iMesh.com have just paid out US$4.1 million (€3.34 million) in compensation to the US music industry to settle a lawsuit on their P2P software. The iMesh client software was accused of helping internet users to download music illegally, and so record companies pursued them for US$150,000 (€122,400) per song plus legal fees.
iMesh are now operating under Bridgemar Services and have promised to introduce a new, non-infringing, service. No details are forthcoming on what the service might be, though. Their website simply states: “Don’t worry — we are not going anywhere. We have been doing this for a very long time and are very good at what we do. So, we anticipate no gaps in service while we transition to the new model. The new model will launch later this year.”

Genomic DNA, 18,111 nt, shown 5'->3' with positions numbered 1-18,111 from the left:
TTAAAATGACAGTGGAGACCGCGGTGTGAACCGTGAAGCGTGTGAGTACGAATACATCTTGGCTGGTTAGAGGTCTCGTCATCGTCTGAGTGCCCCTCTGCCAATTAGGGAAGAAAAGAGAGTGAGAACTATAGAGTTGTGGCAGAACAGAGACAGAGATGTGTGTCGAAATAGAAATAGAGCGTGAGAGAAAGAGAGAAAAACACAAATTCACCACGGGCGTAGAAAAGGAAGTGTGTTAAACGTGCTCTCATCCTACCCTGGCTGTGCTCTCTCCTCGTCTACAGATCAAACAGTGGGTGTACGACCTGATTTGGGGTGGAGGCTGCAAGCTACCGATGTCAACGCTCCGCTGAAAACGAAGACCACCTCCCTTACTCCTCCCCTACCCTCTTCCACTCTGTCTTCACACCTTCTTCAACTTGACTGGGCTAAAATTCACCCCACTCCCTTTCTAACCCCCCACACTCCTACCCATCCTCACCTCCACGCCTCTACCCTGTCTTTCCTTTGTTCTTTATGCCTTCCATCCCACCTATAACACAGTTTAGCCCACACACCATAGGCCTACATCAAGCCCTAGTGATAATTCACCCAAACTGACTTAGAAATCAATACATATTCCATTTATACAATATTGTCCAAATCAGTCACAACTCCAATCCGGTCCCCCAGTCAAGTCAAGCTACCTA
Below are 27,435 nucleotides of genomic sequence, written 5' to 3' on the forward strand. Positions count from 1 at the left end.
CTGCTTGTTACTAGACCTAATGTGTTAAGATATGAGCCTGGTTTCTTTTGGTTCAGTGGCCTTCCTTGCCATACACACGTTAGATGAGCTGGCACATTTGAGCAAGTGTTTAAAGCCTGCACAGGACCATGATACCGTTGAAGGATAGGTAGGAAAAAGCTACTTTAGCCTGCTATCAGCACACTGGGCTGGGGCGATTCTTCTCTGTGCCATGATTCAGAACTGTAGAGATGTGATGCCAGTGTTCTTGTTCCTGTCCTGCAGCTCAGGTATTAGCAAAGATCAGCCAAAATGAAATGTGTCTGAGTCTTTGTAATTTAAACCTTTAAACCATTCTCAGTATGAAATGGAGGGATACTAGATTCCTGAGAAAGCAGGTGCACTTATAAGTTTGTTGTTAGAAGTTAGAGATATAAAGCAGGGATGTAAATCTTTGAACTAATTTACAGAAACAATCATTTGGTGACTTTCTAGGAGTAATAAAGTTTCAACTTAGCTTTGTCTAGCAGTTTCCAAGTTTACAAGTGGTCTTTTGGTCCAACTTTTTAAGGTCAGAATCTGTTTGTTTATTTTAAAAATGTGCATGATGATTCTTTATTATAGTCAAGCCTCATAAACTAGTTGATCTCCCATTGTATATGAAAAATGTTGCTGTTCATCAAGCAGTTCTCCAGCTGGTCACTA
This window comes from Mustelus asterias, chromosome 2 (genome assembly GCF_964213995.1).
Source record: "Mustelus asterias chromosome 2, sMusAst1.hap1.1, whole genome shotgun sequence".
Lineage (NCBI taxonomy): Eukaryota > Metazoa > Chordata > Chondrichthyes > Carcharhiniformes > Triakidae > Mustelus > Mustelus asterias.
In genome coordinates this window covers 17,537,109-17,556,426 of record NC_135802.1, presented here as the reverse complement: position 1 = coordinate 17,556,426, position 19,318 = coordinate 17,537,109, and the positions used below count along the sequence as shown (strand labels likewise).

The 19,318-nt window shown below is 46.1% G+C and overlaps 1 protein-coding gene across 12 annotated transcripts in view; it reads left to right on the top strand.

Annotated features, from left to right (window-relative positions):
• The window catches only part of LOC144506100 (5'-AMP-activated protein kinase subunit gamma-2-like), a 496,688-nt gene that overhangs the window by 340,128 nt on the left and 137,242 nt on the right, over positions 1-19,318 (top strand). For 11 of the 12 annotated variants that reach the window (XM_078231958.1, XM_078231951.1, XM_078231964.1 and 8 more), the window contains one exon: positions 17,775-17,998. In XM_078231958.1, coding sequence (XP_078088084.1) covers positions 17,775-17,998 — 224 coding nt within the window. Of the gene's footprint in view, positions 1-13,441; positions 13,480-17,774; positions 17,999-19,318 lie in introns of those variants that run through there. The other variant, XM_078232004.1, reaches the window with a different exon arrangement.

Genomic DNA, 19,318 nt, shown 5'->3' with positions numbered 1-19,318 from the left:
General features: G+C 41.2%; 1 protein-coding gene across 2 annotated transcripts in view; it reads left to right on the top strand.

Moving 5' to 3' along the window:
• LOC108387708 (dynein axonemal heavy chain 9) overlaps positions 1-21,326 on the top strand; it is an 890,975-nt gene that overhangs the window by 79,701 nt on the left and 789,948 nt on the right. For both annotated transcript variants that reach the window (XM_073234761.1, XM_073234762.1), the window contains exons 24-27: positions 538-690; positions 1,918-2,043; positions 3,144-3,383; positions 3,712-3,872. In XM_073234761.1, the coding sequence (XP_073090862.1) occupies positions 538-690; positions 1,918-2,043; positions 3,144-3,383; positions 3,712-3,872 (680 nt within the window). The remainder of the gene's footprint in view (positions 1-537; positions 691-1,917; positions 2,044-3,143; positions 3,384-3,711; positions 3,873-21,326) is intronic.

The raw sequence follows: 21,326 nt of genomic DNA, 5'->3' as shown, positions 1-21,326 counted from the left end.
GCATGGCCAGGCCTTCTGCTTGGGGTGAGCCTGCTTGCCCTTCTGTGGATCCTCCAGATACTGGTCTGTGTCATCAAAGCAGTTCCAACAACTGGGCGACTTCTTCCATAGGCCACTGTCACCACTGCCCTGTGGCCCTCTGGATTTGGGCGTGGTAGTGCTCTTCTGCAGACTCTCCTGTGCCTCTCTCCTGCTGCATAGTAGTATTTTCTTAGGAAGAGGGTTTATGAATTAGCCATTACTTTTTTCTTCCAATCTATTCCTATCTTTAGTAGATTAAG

The company is upbeat about settling the case, however: “iMesh views this as a historic opportunity. We agreed to settle in order to ensure our ability to provide you with more content and better technology than any of our competitors. Under the New iMesh model, which will launch later this year, you will be able to find and share the content you want without fear of being sued.”
There’s the issue: there’s nothing to prevent the RIAA now suing the music sharers and downloaders who used the iMesh service.
Whether iMesh will be successful in relaunching itself as a legitimate P2P service, much like Napster’s moderately successful reinvention, remains to be seen.